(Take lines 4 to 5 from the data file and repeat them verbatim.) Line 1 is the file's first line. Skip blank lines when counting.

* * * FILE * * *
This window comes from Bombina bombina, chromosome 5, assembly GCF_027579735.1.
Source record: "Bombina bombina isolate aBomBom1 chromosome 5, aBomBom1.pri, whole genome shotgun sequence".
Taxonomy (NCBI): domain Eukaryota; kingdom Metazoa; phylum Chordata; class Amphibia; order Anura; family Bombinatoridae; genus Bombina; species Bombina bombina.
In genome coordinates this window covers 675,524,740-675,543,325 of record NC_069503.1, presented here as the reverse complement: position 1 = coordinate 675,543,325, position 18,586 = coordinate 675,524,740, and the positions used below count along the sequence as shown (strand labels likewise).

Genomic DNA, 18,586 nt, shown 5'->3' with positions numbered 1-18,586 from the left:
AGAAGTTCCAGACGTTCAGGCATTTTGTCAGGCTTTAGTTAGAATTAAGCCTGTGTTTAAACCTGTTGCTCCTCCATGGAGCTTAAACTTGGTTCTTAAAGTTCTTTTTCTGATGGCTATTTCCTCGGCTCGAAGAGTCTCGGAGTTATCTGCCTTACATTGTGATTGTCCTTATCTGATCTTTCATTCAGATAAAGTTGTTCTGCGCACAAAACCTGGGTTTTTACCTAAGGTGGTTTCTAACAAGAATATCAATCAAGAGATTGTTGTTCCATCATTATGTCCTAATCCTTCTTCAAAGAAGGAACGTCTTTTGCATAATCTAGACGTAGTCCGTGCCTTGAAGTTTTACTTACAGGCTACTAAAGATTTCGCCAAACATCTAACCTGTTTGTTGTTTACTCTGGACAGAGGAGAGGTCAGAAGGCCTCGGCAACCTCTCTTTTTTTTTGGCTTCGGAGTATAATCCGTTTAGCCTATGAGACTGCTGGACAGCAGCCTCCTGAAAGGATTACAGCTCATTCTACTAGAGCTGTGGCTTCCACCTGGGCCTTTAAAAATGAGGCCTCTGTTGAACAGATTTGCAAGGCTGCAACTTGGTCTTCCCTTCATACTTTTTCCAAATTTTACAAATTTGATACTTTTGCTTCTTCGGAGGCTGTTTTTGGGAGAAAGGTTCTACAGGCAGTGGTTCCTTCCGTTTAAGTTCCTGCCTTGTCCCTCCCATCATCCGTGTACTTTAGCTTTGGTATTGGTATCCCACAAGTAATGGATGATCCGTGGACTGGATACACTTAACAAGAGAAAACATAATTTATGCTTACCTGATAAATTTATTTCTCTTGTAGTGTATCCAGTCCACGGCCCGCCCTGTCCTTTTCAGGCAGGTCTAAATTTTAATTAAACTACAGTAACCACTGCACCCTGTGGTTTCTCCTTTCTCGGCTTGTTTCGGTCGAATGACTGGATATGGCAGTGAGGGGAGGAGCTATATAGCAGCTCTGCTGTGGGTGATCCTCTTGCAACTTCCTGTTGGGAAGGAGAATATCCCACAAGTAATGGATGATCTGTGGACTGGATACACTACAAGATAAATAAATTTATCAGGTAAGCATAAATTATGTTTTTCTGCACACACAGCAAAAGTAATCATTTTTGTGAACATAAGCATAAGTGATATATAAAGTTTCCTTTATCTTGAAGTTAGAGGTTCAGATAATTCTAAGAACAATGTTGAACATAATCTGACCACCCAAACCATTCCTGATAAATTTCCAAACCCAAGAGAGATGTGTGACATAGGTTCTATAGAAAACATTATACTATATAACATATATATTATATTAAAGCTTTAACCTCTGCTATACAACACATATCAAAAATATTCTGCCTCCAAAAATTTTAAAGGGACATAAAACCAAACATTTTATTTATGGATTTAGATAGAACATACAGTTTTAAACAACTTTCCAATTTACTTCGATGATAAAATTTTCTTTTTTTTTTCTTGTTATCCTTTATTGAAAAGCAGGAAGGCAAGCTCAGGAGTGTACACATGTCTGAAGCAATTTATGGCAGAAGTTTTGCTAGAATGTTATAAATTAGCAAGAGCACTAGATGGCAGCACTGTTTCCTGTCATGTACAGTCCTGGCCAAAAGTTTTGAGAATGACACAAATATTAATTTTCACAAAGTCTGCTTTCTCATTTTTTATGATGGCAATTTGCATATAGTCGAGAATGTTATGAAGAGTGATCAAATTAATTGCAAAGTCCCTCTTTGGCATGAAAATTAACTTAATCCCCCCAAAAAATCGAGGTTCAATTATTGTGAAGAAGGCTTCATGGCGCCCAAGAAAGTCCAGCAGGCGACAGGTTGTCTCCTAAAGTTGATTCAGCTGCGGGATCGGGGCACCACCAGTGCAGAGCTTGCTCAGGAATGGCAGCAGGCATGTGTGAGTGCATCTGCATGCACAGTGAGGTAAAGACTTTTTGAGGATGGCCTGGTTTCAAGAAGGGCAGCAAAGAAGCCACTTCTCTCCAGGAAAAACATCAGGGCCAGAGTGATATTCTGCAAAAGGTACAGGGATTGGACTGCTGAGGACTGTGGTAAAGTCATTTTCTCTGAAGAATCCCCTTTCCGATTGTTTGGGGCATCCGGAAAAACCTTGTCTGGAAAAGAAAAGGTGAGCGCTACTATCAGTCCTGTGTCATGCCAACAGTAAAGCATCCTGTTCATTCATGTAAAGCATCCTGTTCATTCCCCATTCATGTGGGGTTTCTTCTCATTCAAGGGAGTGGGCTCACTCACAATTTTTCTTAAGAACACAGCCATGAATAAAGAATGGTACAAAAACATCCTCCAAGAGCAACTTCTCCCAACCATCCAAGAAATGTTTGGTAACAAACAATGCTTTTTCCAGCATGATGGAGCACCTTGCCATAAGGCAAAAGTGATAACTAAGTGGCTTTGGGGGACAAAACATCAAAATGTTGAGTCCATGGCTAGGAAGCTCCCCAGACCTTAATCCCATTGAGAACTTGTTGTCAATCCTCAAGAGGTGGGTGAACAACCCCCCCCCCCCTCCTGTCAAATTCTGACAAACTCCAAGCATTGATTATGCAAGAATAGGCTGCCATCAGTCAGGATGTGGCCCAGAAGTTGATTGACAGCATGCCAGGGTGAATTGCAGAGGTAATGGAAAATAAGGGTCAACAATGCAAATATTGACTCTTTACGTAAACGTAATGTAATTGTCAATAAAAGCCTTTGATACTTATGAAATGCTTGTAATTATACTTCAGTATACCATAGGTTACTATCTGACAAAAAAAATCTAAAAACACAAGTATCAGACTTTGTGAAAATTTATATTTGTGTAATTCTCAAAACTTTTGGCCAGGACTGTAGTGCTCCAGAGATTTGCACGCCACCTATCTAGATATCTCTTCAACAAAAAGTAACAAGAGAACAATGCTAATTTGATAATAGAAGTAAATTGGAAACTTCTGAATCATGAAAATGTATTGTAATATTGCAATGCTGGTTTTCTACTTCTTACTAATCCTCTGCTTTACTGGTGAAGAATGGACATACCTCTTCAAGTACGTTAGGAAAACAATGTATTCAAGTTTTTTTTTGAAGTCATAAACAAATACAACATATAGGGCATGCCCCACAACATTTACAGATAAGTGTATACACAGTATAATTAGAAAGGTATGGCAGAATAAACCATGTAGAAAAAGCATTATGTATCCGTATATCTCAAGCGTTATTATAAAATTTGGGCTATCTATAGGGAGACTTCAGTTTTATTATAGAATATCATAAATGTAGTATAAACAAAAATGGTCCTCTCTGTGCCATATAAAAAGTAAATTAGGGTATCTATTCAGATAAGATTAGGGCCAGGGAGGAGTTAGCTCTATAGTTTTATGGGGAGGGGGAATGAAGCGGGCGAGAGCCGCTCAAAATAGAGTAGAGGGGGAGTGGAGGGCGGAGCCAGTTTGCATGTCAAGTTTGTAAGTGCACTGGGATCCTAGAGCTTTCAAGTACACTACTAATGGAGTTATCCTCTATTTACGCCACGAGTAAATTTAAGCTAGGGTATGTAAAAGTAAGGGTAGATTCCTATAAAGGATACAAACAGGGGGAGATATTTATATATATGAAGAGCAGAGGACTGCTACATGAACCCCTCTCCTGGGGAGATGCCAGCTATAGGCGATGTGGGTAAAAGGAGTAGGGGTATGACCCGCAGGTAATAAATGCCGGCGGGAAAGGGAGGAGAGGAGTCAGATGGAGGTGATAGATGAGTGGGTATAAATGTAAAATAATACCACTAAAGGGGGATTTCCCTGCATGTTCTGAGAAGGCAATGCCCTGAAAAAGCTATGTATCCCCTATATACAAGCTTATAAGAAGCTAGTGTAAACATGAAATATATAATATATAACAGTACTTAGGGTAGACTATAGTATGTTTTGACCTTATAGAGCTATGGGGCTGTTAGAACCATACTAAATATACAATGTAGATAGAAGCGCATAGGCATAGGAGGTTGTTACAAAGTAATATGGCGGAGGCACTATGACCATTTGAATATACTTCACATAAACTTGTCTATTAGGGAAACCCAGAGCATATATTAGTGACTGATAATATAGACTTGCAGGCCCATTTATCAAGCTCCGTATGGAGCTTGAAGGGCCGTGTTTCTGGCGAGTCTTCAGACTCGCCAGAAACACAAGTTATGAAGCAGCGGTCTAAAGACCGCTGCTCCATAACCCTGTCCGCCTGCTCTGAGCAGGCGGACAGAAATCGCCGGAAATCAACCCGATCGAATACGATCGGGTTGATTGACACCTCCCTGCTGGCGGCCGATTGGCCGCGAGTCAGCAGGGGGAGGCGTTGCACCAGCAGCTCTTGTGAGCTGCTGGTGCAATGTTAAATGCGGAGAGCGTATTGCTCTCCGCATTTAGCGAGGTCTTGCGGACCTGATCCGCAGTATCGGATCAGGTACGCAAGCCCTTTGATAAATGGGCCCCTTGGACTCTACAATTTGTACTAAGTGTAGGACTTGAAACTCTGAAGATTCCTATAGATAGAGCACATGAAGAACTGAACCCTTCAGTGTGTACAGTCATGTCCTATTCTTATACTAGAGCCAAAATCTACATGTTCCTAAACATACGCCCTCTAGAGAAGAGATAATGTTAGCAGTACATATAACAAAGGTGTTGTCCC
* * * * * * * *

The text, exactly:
In genome coordinates this window covers 675,524,740-675,543,325 of record NC_069503.1, presented here as the reverse complement: position 1 = coordinate 675,543,325, position 18,586 = coordinate 675,524,740, and the positions used below count along the sequence as shown (strand labels likewise).

Genomic DNA, 18,586 nt, shown 5'->3' with positions numbered 1-18,586 from the left: